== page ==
This rare, first-person perspective from the ground in Ukraine reveals not only the economic hardships of its citizens, but also what Americans can do right now to prepare for a similar fate for the dollar.
From L. Todd Wood
When I traveled to Ukraine six months ago, the Ukrainian currency, the hryvnia, was approximately eight to the dollar. A few weeks ago, on my recent trip back to the former Soviet republic, the hryvnia hit as high as 34.
This is what a real currency crisis looks like.
The Ukrainian population is shell shocked; they are deer in the headlights, unable to plan or hope for the future. Their only concern is survival, to survive the day that is.
On my recent trip, on my way into the city from the airport, I asked the taxi driver how people were doing. “Nobody knows what’s going to happen,” he responded. “We are struggling to even put food on the table.”
Inflation in Ukraine hit 25% in 2014, and it’s going to be worse this year with 300% devaluation in the currency. Most of Ukrainian industry in located in the east, which is now controlled by the separatists. So almost everything is imported. This has devastated the family budget. People are having to make hard choices about where they spend their money. Do I buy meat for dinner, or can I substitute buckwheat instead?
The reason for this human catastrophe is serious mismanagement of the Ukrainian economy. The government is corrupt; to the detriment of the man on the street, every politician has their hand in the pie. Ukraine is also out of money. At last count, they have $7 billion in foreign currency left in the bank to handle foreign payments. They cannot pay the debts they have and are begging for money from international creditors.
I’m afraid to say it, but this will not end well unless the West decides to play the white knight and ride to the rescue.
Meanwhile Russia keeps the pressure on the central government in the East. Russian security services are now trying to destabilize Kiev with bombings in nearby major cities and other examples of unrest.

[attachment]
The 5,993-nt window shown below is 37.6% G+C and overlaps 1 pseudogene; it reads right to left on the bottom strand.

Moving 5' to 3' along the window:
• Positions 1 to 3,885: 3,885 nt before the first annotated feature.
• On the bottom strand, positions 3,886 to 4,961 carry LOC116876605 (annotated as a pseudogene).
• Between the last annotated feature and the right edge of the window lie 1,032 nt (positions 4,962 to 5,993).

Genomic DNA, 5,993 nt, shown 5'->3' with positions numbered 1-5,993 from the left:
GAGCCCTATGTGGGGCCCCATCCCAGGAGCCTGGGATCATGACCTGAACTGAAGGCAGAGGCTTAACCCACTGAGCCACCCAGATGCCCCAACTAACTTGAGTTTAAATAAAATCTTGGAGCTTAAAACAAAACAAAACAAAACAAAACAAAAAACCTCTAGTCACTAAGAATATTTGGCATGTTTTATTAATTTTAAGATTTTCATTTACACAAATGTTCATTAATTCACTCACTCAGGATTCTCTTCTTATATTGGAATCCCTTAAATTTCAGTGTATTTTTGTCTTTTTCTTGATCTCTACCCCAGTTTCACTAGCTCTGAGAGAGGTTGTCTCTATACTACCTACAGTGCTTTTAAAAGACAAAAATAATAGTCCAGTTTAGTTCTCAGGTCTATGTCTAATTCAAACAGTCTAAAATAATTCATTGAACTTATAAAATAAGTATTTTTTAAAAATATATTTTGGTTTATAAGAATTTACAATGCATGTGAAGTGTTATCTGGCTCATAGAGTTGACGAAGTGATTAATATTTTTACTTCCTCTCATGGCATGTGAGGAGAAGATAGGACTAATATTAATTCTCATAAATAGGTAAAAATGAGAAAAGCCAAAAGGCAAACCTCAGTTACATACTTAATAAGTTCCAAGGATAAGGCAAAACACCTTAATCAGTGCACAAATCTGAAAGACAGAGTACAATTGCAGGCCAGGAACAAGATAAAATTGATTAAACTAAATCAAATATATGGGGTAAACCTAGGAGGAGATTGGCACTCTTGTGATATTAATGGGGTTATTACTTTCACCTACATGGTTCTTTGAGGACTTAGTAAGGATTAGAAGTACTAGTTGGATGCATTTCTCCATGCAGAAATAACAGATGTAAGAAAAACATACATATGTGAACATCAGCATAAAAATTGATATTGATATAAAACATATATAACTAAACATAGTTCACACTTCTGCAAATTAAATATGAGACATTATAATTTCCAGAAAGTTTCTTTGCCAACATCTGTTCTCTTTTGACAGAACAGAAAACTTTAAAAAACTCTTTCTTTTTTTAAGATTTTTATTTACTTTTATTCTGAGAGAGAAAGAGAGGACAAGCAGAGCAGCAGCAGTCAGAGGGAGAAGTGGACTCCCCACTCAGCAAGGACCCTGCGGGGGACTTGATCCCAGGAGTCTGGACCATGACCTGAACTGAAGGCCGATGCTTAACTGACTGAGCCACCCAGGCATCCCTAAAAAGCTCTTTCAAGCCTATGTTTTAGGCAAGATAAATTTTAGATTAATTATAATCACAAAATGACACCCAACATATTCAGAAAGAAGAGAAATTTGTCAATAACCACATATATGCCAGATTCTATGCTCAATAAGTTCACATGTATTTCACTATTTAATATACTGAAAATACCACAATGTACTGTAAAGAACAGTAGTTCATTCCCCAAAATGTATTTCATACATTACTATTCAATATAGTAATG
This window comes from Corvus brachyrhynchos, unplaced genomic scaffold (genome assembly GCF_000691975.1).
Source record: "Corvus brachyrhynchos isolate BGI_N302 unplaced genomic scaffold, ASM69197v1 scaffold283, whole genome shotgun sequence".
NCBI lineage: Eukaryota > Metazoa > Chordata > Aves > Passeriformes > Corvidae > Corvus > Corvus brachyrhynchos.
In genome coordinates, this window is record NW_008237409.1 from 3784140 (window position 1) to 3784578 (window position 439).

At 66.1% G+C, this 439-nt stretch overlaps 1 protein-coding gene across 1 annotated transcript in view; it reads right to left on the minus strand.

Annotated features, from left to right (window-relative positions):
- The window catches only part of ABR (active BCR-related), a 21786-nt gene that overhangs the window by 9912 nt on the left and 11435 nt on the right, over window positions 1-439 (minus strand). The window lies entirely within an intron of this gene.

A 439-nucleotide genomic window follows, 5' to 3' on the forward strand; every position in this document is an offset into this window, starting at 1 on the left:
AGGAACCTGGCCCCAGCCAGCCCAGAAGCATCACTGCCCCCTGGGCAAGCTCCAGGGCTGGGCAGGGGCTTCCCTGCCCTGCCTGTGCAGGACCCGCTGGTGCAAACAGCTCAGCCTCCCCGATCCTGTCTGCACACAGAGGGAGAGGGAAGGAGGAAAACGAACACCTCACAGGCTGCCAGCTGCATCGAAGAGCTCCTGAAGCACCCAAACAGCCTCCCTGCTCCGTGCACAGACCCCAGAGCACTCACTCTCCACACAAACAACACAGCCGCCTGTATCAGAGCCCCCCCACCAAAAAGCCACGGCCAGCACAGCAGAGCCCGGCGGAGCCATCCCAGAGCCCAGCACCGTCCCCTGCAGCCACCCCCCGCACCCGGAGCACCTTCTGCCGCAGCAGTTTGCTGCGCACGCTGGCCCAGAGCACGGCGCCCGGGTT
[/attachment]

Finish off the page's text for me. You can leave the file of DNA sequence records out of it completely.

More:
The point is simple: The average Ukrainian is hurting. Many citizens have borrowed money in dollars from overseas banks and now cannot pay their monthly mortgage payments, which have generally increased by 300%. They barely can support their families, and some wonder where they next meal is going to come from.
This is what happens when your currency becomes worthless.
I also have recently spent time in the Russian Federation. Russia has a stronger economy than Ukraine, but the people are really starting to feel the economic pain. Hospital staffs have been cut back. The availability of pharmaceuticals has been reduced. One of the major social issues in Russia right now is the suicide of cancer patients who cannot get access to pain relieving narcotics. Those who can no longer live with the pain take their own lives.
The only thing not being cut back is military spending. One of the major stories over the last few months has been the run on big-ticket items, like televisions and automobiles, in order to protect one’s spending power. If your money is going to lose much of its value, why not put the money into a car to protect your wealth?
Think about your savings, whether it’s for your children’s’ college education, or your retirement, or your healthcare. What if it suddenly lost all its value?
It can happen here.
We are almost $20 trillion in debt. Our economy is barely growing. The benefits we accrue from calling the dollar the global reserve currency are disappearing due to fiscal and monetary mismanagement. Our financial markets are supported only by a Federal Reserve that is rapidly increasing the money supply.
This will not end well.
So what should you do to protect yourself? Well let’s get back to Ukraine, where the crisis is at its worst. A recent article from Zero Hedge puts it plainly:
“As Ukraine’s socio-economic situation goes from worst to worst-er, today’s announcement by President Poroshenko that the government will take actions to stabilize the currency has Ukrainians rushing for the exits into precious metals… with only one goal in mind – wealth preservation.”
It’s a simple equation. During this time of extreme currency devaluation, Ukrainians are buying gold – the only currency to hold its value in a fiat currency crisis.
If the same fate befalls the dollar – even if not to the same extreme – are your savings protected with at least a little precious metals? If not, give us a call now and find out how you can add gold to your nest egg.
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